Now that you have been reeled into social media and believe it can help grow your business, what are your next steps? It can seem so overwhelming. So many experts telling you what to do, so many buttons, so many numbers. What happens now? Well, let's talk.
First and foremost, don’t do more than you can keep up with. Keep things simple and small to start. You can always grow, but social media can cause your small business more harm than good if you can’t keep up. Sometimes we talk to companies who want to do it all - which is awesome! But sometimes it’s best to pick one or two social platforms, and get those handled, before you add more.
Decide what matters
You want your social media strategy to target the appropriate audience. It is important to determine who you want to reach and which social media site will target that demographic. Who are your customers? If they're retirees, they might not get your KiKi references.
Messaging is another important part of your social media strategy. What message do you want to convey and how? It’s important that the focus of the message is centered more on being helpful versus selling to the customer, no one wants to be sold to all the time, you know? So, ask yourself, what do your customers want to know? How can I help them? And what’s important for you to share? What’s a core part of your business or who you are, what you stand for, that you can use your social platforms to share?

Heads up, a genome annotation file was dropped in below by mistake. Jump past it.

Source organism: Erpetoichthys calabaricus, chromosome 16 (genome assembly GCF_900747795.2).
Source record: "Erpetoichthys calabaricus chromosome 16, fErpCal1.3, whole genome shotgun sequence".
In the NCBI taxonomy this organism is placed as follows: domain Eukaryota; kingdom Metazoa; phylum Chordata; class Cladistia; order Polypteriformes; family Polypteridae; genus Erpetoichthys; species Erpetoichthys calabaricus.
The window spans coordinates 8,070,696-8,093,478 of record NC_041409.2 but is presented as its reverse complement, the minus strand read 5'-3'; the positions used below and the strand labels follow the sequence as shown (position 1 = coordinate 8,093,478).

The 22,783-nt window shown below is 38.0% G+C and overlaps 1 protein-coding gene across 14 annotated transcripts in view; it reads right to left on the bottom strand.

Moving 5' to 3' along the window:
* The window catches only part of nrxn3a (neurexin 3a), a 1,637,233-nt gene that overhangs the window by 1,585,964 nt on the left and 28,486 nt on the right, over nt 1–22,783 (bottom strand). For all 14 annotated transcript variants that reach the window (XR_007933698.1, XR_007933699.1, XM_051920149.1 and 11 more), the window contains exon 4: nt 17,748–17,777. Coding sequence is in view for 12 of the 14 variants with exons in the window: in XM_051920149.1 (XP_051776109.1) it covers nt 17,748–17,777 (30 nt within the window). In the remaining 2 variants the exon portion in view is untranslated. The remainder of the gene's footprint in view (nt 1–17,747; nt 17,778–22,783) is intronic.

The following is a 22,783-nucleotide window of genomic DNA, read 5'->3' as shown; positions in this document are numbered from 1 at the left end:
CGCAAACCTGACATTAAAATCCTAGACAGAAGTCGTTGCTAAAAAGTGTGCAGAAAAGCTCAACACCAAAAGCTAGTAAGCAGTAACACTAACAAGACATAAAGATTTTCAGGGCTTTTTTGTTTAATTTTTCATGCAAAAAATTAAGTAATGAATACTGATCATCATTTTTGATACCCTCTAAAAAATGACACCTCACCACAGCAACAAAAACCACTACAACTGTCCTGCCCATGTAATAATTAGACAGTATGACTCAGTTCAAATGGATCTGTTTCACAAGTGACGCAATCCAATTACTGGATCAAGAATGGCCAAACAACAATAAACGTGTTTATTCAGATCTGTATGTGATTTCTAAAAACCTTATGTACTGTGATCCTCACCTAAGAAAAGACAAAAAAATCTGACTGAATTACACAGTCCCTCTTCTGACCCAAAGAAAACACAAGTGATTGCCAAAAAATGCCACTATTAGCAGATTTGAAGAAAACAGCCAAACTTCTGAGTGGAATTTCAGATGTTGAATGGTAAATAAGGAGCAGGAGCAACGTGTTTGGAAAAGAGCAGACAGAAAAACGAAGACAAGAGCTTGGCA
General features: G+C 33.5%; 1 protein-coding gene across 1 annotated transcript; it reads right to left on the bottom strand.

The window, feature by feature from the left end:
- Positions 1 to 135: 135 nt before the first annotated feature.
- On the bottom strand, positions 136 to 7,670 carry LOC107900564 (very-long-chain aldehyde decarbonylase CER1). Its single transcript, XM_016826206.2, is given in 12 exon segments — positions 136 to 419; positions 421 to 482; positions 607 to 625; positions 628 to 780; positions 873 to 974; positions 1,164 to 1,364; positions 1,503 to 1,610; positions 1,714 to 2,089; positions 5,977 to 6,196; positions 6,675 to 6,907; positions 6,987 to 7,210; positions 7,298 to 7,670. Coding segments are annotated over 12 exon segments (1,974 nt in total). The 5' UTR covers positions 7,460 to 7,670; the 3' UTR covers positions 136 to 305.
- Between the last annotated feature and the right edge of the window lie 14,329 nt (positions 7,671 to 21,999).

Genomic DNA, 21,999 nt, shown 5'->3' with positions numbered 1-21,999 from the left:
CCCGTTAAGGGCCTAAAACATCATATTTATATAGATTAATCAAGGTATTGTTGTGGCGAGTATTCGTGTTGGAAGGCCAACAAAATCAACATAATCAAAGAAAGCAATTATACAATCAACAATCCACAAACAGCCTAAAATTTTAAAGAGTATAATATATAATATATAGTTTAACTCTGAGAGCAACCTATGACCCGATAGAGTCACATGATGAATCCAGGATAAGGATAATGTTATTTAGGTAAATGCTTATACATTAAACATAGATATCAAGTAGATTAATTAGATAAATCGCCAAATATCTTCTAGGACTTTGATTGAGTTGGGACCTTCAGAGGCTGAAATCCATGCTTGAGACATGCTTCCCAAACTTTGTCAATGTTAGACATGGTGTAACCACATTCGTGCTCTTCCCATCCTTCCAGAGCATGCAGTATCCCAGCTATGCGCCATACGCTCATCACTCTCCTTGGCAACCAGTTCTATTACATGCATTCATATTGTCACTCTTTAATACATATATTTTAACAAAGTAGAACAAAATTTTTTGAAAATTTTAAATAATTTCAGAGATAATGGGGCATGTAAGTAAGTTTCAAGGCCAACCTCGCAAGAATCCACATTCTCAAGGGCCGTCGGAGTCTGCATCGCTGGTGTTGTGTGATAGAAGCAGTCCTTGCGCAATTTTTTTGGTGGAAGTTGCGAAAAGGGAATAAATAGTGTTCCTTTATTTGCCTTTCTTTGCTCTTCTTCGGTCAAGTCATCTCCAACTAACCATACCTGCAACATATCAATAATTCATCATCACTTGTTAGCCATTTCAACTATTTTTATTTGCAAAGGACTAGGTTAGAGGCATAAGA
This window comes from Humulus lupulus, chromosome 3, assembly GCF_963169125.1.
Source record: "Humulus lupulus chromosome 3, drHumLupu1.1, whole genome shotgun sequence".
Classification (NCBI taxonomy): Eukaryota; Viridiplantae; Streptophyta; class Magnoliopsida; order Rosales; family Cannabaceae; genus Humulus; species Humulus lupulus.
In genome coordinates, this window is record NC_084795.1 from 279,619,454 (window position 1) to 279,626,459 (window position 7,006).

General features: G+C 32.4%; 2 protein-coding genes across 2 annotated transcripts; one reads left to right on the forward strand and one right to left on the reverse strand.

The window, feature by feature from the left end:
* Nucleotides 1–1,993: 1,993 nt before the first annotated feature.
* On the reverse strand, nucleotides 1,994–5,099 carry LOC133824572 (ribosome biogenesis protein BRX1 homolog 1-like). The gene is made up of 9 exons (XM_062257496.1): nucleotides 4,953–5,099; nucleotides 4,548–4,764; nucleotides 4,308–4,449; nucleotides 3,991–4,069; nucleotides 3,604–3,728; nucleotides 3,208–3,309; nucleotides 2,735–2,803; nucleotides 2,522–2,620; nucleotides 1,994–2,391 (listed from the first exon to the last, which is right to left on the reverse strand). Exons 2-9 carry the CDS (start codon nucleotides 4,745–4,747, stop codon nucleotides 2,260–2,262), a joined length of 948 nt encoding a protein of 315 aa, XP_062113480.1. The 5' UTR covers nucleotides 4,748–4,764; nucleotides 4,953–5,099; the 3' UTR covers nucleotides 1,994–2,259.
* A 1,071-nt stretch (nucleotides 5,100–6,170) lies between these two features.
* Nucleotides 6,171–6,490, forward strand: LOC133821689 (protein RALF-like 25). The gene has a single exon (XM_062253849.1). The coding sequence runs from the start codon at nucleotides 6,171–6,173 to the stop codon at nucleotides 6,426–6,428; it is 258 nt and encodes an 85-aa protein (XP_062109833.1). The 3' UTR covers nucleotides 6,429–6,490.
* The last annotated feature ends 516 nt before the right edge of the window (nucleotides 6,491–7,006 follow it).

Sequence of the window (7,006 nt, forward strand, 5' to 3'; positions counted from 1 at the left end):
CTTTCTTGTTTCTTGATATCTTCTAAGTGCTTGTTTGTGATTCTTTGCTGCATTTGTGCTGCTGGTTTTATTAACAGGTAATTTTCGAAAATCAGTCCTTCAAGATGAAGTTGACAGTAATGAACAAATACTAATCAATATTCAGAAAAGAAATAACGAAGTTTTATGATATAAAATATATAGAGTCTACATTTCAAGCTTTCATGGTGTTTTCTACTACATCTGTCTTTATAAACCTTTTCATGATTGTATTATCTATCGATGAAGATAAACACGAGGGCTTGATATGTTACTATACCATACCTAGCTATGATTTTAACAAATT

For example, we work with Auto Collision Specialists, an auto collision repair facility in Greeley and they focus a lot on child passenger safety (you know, kids in car seats). So they share a lot of car seat news - how to properly install a car seat, how to buckle those wiggly kids in correctly, and car seat recalls. It’s important to the mission of their business, and their customers like having the info.
Get it scheduled
Make sure that you have lined up the right personnel who can create the right content to post at the right time to drive traffic to your business and keep it there. It could be someone within your business; someone in marketing, or maybe your office manager or receptionist have the time and know how. Have them create a social media calendar, what they want to post and when they want to post it.
Don’t forget the engagement part of social media. It’s a conversation. Customers want to be heard, and know that someone from your organization will respond. Your social media manager should to be able to respond to comments on your social channels and communicate through social media.
Sound overwhelming? It doesn’t have to be. Just take it one step at time. You got this!